When residents of Detroit prepare to either vote early or in person during the Primary Election on Tuesday, August 3, their decision on Proposal P will be paramount to the future success of their city.
The Primary ballot has candidates for mayor, Detroit City Council and Detroit City Clerk as well as Proposal P which will determine whether or not the revised City Charter will be adopted.
Even though the mayoral race, among others, is heated, one of the more polarizing issues on the ballot that Detroiters will vote “yes” or “no” is on Proposal P.
The proposal is a revised Detroit city charter; if passed it would replace the current charter and will address resident-centered concerns with issues like broadband access, more in-depth municipal oversight, reparations, water affordability and more.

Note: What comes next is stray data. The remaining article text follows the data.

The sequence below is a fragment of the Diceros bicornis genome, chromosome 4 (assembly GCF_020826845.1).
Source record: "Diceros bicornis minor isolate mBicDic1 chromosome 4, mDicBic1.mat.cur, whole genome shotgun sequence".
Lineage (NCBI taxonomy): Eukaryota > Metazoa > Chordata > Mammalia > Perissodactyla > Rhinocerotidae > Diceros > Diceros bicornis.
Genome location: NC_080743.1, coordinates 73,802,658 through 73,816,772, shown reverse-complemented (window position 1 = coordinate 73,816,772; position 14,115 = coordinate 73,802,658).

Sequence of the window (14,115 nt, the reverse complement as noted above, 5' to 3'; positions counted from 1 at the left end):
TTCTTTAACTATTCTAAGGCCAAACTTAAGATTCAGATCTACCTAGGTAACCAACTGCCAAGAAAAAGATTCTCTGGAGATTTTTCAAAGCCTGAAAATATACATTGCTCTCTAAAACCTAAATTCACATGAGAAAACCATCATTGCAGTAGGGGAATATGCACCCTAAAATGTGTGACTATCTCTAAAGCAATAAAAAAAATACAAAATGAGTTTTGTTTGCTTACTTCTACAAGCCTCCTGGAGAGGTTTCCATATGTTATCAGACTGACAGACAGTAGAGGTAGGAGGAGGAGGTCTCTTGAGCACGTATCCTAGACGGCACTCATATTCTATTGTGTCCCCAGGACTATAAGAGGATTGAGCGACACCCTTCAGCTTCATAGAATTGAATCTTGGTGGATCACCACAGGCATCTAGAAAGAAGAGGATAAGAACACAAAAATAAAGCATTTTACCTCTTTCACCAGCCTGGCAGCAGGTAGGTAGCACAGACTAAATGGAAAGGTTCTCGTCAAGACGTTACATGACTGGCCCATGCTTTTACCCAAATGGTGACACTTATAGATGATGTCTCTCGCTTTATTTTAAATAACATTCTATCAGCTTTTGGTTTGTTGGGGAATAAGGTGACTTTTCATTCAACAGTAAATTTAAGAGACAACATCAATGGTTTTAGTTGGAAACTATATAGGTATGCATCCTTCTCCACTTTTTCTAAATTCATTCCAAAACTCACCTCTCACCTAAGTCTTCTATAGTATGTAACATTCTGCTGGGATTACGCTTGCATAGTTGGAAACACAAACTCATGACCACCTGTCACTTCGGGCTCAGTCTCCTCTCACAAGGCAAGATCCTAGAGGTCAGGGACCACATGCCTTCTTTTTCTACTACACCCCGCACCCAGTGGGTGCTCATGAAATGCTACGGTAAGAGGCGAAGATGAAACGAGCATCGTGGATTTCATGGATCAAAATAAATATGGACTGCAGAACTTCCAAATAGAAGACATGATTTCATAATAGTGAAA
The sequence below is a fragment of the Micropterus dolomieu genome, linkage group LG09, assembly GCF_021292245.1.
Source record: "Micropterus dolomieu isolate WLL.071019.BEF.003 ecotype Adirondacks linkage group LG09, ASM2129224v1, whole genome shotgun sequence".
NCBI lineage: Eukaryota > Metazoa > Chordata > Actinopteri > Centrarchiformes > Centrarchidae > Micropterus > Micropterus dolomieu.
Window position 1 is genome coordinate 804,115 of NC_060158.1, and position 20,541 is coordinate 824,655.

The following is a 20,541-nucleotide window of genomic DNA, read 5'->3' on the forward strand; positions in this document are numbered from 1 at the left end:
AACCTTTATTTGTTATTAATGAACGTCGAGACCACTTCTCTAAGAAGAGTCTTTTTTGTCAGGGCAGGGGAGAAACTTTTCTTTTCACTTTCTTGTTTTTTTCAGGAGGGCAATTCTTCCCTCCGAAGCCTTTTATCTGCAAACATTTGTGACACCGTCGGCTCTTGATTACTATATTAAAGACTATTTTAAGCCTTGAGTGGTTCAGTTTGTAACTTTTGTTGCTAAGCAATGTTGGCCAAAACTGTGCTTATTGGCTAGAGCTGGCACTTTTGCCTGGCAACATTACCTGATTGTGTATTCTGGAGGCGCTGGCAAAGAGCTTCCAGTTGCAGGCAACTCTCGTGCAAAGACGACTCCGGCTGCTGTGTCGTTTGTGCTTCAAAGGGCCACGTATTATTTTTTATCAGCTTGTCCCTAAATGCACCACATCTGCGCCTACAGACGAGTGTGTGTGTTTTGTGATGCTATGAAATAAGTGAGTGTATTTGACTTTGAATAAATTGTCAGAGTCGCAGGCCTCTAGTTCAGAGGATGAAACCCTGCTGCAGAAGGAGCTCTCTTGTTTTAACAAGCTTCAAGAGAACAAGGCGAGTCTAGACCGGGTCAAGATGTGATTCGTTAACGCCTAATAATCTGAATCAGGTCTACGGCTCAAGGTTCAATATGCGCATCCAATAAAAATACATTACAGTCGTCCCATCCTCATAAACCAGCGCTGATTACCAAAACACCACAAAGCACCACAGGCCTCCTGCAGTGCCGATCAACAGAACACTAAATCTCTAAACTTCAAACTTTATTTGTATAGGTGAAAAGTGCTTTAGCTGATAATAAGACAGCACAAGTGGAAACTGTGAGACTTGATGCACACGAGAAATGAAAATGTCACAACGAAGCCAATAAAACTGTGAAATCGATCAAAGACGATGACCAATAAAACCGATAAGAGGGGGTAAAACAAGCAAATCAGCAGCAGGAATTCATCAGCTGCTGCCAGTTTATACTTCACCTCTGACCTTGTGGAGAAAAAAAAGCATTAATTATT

A “yes” vote would also mean that the city’s current charter would, in essence, now be a 145-page revised charter written by the Detroit Charter Revision Commission, per city documents.
A vote against the adoption of a revised city charter allows the city’s current charter to remain in place.
The nine-member Charter Revision Commission, elected in November 2018, started revision processes on August 7, 2018, with the passage of a ballot proposal to revise the 2012 charter, according to the Citizens Research Council of Michigan (CRCM).
According to CRCM, a not-for-profit, nonpartisan public policy research organization, just over 14 percent of registered Detroit voters voted on this ballot question at the 2018 August primary.
In early June, the Michigan Supreme Court stopped a decision by lower courts to remove Proposal P from the August 3 primary ballot. On Wednesday, July 7, the state Supreme Court heard final arguments on whether revisions to the Detroit City Charter, Proposal P, will appear on the primary ballot.